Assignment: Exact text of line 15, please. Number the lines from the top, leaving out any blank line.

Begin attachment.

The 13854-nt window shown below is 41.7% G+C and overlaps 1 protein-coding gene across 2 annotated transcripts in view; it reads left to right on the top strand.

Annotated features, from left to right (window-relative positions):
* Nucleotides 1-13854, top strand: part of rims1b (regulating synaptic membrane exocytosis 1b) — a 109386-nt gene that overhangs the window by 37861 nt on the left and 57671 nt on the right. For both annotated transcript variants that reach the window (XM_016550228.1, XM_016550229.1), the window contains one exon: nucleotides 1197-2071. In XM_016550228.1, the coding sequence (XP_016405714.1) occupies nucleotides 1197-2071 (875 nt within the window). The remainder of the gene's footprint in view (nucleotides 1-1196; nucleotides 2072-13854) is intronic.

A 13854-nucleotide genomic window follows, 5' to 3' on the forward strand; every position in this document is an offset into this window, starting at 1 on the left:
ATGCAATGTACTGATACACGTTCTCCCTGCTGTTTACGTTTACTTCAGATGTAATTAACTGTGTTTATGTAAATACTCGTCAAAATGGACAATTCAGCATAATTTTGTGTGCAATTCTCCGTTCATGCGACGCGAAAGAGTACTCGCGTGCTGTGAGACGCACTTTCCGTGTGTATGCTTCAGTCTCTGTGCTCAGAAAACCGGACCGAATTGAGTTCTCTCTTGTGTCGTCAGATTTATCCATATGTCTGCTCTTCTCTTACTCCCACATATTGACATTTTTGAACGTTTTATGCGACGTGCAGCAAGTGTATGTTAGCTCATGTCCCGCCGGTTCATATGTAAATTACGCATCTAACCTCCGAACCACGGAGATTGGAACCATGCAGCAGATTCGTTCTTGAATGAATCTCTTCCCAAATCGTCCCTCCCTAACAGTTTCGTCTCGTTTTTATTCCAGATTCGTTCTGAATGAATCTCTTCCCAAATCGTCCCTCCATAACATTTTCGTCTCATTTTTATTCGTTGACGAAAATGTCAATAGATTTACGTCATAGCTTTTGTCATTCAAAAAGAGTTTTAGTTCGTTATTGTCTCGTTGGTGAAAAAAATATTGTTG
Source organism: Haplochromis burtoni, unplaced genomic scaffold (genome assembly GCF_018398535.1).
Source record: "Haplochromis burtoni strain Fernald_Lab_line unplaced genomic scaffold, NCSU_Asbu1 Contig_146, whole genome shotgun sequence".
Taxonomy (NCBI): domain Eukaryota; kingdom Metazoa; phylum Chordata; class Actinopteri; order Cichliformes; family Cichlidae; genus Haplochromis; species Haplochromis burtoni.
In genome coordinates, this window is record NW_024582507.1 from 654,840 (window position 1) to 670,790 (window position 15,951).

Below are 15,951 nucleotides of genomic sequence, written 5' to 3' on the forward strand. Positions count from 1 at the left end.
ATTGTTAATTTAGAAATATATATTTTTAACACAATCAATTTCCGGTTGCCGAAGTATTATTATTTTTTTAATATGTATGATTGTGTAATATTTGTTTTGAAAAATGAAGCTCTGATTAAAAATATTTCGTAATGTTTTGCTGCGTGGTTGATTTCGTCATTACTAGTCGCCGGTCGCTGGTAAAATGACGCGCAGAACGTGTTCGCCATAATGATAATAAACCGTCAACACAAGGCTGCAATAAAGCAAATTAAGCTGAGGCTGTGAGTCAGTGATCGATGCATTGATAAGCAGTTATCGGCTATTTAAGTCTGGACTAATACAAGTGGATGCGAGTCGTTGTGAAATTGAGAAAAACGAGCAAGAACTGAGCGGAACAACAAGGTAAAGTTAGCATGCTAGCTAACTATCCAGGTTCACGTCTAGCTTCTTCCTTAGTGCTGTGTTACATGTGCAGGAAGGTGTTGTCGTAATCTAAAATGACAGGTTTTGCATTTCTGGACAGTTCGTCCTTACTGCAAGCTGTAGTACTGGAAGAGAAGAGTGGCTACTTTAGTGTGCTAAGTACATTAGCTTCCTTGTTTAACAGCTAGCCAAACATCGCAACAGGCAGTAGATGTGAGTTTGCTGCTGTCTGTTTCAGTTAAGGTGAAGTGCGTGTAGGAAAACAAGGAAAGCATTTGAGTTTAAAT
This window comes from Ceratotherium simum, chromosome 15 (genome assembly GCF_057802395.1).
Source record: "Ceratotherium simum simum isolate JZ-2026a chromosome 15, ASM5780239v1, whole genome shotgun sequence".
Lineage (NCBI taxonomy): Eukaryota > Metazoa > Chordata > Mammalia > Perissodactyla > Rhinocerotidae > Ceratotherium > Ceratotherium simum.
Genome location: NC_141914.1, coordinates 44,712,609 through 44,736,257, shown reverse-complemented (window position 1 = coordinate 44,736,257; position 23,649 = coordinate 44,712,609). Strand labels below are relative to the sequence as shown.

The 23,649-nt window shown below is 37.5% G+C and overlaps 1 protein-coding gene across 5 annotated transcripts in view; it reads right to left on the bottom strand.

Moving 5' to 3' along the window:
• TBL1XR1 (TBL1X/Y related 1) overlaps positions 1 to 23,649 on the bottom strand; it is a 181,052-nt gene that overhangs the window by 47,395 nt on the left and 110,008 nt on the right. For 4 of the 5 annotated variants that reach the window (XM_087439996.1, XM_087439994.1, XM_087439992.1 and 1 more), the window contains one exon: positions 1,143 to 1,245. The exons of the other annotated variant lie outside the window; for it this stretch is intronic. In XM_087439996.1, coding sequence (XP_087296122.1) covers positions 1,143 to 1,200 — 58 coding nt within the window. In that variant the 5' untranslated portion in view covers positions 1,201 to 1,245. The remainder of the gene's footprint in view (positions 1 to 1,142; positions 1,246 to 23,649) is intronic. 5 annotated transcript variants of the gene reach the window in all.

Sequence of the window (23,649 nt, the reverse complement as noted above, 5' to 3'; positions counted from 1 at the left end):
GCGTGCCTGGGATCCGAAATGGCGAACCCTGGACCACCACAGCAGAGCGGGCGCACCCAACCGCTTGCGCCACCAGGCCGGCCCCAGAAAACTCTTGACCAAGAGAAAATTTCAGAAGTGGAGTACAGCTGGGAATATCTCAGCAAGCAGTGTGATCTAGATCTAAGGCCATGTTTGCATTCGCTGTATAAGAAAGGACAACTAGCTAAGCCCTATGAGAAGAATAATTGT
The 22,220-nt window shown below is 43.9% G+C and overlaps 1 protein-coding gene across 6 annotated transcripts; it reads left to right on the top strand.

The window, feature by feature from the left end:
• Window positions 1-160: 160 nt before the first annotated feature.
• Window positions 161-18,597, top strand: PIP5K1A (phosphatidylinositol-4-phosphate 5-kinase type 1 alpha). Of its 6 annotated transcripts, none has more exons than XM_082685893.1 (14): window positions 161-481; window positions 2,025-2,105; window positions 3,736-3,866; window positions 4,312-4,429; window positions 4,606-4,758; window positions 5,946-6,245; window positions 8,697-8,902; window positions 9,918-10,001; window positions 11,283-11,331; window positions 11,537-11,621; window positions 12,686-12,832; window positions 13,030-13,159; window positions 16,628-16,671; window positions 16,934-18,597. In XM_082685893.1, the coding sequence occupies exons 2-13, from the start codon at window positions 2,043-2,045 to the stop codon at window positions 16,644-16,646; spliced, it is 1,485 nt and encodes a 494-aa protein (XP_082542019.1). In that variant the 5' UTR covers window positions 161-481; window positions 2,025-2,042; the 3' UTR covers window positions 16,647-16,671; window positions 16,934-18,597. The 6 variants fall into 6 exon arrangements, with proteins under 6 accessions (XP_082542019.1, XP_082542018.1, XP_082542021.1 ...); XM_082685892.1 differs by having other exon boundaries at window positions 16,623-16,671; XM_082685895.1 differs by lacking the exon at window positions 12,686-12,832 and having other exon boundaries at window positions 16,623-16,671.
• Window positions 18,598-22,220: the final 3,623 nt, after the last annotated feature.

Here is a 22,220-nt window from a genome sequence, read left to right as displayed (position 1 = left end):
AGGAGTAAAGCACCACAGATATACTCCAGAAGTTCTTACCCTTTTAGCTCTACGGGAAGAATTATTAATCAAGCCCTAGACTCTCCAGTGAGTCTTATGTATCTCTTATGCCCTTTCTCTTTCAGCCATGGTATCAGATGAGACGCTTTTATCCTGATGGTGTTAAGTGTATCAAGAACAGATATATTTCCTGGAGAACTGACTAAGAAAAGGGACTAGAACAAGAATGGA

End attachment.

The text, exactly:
Genome location: NC_141914.1, coordinates 44,712,609 through 44,736,257, shown reverse-complemented (window position 1 = coordinate 44,736,257; position 23,649 = coordinate 44,712,609). Strand labels below are relative to the sequence as shown.